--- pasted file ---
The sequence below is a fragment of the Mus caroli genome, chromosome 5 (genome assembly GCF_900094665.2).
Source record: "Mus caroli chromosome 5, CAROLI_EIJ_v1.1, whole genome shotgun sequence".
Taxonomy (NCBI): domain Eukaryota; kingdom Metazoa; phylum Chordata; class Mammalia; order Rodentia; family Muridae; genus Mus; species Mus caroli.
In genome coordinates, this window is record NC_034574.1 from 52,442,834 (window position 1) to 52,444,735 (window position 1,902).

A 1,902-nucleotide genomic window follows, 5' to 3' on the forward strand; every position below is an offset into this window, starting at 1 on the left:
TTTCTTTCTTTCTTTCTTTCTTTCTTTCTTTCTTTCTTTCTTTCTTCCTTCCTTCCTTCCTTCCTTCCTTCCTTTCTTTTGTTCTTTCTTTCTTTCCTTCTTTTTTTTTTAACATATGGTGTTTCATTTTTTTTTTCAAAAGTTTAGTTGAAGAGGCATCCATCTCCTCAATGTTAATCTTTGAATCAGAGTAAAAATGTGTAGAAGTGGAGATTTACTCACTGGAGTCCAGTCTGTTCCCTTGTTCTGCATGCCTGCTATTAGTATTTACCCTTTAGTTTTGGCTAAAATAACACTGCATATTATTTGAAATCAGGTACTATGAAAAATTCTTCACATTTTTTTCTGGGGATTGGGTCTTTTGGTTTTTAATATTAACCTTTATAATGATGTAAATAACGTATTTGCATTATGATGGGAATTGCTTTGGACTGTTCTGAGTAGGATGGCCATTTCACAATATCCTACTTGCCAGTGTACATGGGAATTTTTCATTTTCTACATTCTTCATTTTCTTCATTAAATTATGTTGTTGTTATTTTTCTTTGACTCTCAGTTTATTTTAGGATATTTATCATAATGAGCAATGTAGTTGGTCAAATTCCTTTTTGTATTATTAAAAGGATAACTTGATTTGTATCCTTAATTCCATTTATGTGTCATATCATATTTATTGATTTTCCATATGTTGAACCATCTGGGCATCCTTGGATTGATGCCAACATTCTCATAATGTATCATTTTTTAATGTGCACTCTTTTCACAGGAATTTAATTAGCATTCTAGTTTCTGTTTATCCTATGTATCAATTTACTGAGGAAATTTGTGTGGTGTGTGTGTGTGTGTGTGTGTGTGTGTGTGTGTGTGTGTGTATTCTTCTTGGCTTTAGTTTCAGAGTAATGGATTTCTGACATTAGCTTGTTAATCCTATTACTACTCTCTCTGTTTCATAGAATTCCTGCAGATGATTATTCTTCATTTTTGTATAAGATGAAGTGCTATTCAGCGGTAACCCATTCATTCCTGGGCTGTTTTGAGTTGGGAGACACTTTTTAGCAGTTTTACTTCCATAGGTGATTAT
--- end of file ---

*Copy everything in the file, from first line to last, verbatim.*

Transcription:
The sequence below is a fragment of the Mus caroli genome, chromosome 5 (genome assembly GCF_900094665.2).
Source record: "Mus caroli chromosome 5, CAROLI_EIJ_v1.1, whole genome shotgun sequence".
Taxonomy (NCBI): domain Eukaryota; kingdom Metazoa; phylum Chordata; class Mammalia; order Rodentia; family Muridae; genus Mus; species Mus caroli.
In genome coordinates, this window is record NC_034574.1 from 52,442,834 (window position 1) to 52,444,735 (window position 1,902).

A 1,902-nucleotide genomic window follows, 5' to 3' on the forward strand; every position below is an offset into this window, starting at 1 on the left:
TTTCTTTCTTTCTTTCTTTCTTTCTTTCTTTCTTTCTTTCTTTCTTCCTTCCTTCCTTCCTTCCTTCCTTCCTTTCTTTTGTTCTTTCTTTCTTTCCTTCTTTTTTTTTTAACATATGGTGTTTCATTTTTTTTTTCAAAAGTTTAGTTGAAGAGGCATCCATCTCCTCAATGTTAATCTTTGAATCAGAGTAAAAATGTGTAGAAGTGGAGATTTACTCACTGGAGTCCAGTCTGTTCCCTTGTTCTGCATGCCTGCTATTAGTATTTACCCTTTAGTTTTGGCTAAAATAACACTGCATATTATTTGAAATCAGGTACTATGAAAAATTCTTCACATTTTTTTCTGGGGATTGGGTCTTTTGGTTTTTAATATTAACCTTTATAATGATGTAAATAACGTATTTGCATTATGATGGGAATTGCTTTGGACTGTTCTGAGTAGGATGGCCATTTCACAATATCCTACTTGCCAGTGTACATGGGAATTTTTCATTTTCTACATTCTTCATTTTCTTCATTAAATTATGTTGTTGTTATTTTTCTTTGACTCTCAGTTTATTTTAGGATATTTATCATAATGAGCAATGTAGTTGGTCAAATTCCTTTTTGTATTATTAAAAGGATAACTTGATTTGTATCCTTAATTCCATTTATGTGTCATATCATATTTATTGATTTTCCATATGTTGAACCATCTGGGCATCCTTGGATTGATGCCAACATTCTCATAATGTATCATTTTTTAATGTGCACTCTTTTCACAGGAATTTAATTAGCATTCTAGTTTCTGTTTATCCTATGTATCAATTTACTGAGGAAATTTGTGTGGTGTGTGTGTGTGTGTGTGTGTGTGTGTGTGTGTGTGTGTGTATTCTTCTTGGCTTTAGTTTCAGAGTAATGGATTTCTGACATTAGCTTGTTAATCCTATTACTACTCTCTCTGTTTCATAGAATTCCTGCAGATGATTATTCTTCATTTTTGTATAAGATGAAGTGCTATTCAGCGGTAACCCATTCATTCCTGGGCTGTTTTGAGTTGGGAGACACTTTTTAGCAGTTTTACTTCCATAGGTGATTAT